Winter Writing – Our remedies for cold fingers

Now we are in November, a prime time for writers with the likes of NaNoWriMo hanging about for you to sink your teeth into. Whether you participate in this month long event or not, we all struggle in the winter months to get those words out. Here are some of tips from our members, to help inspire you through these darker days.

From Vivien:

One thing almost every one of my writing friends have mentioned is the difficulty of even getting started writing, let alone finishing anything, during this strange new world we are living in.

A famous method is called the Pomodoro Technique. Many will have come across similar ideas before. Here is my ‘writing’ take on the process:

  1. Write down a straightforward goal: to complete a chapter you’ve started; to write a description of a main character; to edit that chapter you did manage to finish; to write without your usual breaks for research, correcting spelling, consulting the thesaurus etc.
  2. Try to make sure your goal is specific and not too lengthy ie not ‘to complete fifty thousand words of something before tea’.
  3. Set a timer for a limit of 25 or 30 minutes. Any longer and you may end up giving up, any shorter and you may feel you’ve not accomplished enough.
  4. Write for that length of time without allowing yourself any interruptions. Some may find using pen and paper makes this easier, rather than using a computer. If you do use technology, make sure you are not online, and do not answer or even look at emails, Messenger, Twitter etc. No ‘just getting that coffee’, ‘just put some washing in’. No editing, either. Focus totally on your writing task (that includes telling family members and pets to go away no matter what. Or at least only interrupt if the house is on fire and they want to rescue you.)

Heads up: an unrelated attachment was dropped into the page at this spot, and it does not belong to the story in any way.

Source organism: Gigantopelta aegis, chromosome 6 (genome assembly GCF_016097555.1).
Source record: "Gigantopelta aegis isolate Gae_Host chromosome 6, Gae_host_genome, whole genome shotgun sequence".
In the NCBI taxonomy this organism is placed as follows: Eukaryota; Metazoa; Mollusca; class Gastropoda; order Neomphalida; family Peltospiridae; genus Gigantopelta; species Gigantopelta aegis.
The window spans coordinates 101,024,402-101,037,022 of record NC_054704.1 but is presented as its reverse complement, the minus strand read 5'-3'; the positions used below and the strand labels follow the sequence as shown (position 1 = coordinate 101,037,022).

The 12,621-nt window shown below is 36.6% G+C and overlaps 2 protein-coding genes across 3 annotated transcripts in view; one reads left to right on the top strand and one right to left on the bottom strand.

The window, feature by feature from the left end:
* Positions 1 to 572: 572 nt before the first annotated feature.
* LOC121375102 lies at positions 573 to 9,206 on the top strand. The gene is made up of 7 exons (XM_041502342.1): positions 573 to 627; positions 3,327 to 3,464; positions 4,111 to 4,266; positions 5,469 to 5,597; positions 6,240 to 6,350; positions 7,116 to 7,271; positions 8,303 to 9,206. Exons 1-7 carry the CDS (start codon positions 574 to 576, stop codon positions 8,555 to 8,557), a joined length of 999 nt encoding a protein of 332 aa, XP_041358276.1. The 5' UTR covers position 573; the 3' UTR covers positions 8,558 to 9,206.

5. When the timer rings, stop, (unless in the middle of that streak of perfect writing we all aspire to) and have a five minute break.

Repeat the process.

After three or four half hour sprints, take a longer break. Review what you have achieved.

Get into the habit of doing this at least once a day – even if you only manage one or two ‘sprints’, you will make progress and feel much more positive about your writing.

From Owen:

  1. Write in the brightest room of your house to keep up your spirits on the darkest days.
  2. Type in fingerless gloves to prevent desktop chill but also to feel like an eccentric Victorian craftsman.
  3. Try to write one story or poem about festive cheer, even if you’re the only one who will ever read it.

From Gemma:

1. Turn off your inner editor and focus on the word count. Any issues can be sorted out afterwards.

2. Try and get extra words done at the start of the month, so that if you struggle on latter days you have some banked. 

3. Don’t put too much pressure on yourself! The point of Nano is to give everyone enthusiasm and support. Anything you write is a bonus.

We hope our tips help stir you to write something, anything at all this month!

If you are in more of a snuggling down by the fire, blanket over the shoulders with a good book mood, why not jump into Nick’s series, the latest of which has just arrived!

Dive into the Hybrid series and catch up this winter holiday, so that you can enjoy book 4, Damned and the linked novella following Lady Sarah, Ascension.

One thought on “Winter Writing – Our remedies for cold fingers

Add yours

  1. Yes I found the strategy most encouraging and shall return pen to paper first thing tomorrow (after my morning cuppa!)

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